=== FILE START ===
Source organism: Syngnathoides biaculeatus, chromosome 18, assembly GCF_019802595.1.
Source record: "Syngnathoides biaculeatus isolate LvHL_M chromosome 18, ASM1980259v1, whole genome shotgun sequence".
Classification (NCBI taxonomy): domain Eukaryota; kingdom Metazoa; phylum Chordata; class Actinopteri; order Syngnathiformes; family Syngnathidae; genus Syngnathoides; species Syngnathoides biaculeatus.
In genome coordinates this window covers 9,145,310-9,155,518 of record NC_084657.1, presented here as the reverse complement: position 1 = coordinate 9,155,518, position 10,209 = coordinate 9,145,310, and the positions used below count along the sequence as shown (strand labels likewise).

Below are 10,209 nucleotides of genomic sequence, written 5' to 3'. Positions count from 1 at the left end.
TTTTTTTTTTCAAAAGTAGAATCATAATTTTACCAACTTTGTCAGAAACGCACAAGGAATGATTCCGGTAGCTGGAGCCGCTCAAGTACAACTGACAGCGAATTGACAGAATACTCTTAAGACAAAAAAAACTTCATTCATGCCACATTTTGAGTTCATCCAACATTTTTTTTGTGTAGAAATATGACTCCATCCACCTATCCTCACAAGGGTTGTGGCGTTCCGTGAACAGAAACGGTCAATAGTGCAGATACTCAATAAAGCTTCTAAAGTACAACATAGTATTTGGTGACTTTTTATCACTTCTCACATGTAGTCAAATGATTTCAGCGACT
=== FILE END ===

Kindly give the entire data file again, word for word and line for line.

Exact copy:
Source organism: Syngnathoides biaculeatus, chromosome 18, assembly GCF_019802595.1.
Source record: "Syngnathoides biaculeatus isolate LvHL_M chromosome 18, ASM1980259v1, whole genome shotgun sequence".
Classification (NCBI taxonomy): domain Eukaryota; kingdom Metazoa; phylum Chordata; class Actinopteri; order Syngnathiformes; family Syngnathidae; genus Syngnathoides; species Syngnathoides biaculeatus.
In genome coordinates this window covers 9,145,310-9,155,518 of record NC_084657.1, presented here as the reverse complement: position 1 = coordinate 9,155,518, position 10,209 = coordinate 9,145,310, and the positions used below count along the sequence as shown (strand labels likewise).

Below are 10,209 nucleotides of genomic sequence, written 5' to 3'. Positions count from 1 at the left end.
TTTTTTTTTTCAAAAGTAGAATCATAATTTTACCAACTTTGTCAGAAACGCACAAGGAATGATTCCGGTAGCTGGAGCCGCTCAAGTACAACTGACAGCGAATTGACAGAATACTCTTAAGACAAAAAAAACTTCATTCATGCCACATTTTGAGTTCATCCAACATTTTTTTTGTGTAGAAATATGACTCCATCCACCTATCCTCACAAGGGTTGTGGCGTTCCGTGAACAGAAACGGTCAATAGTGCAGATACTCAATAAAGCTTCTAAAGTACAACATAGTATTTGGTGACTTTTTATCACTTCTCACATGTAGTCAAATGATTTCAGCGACT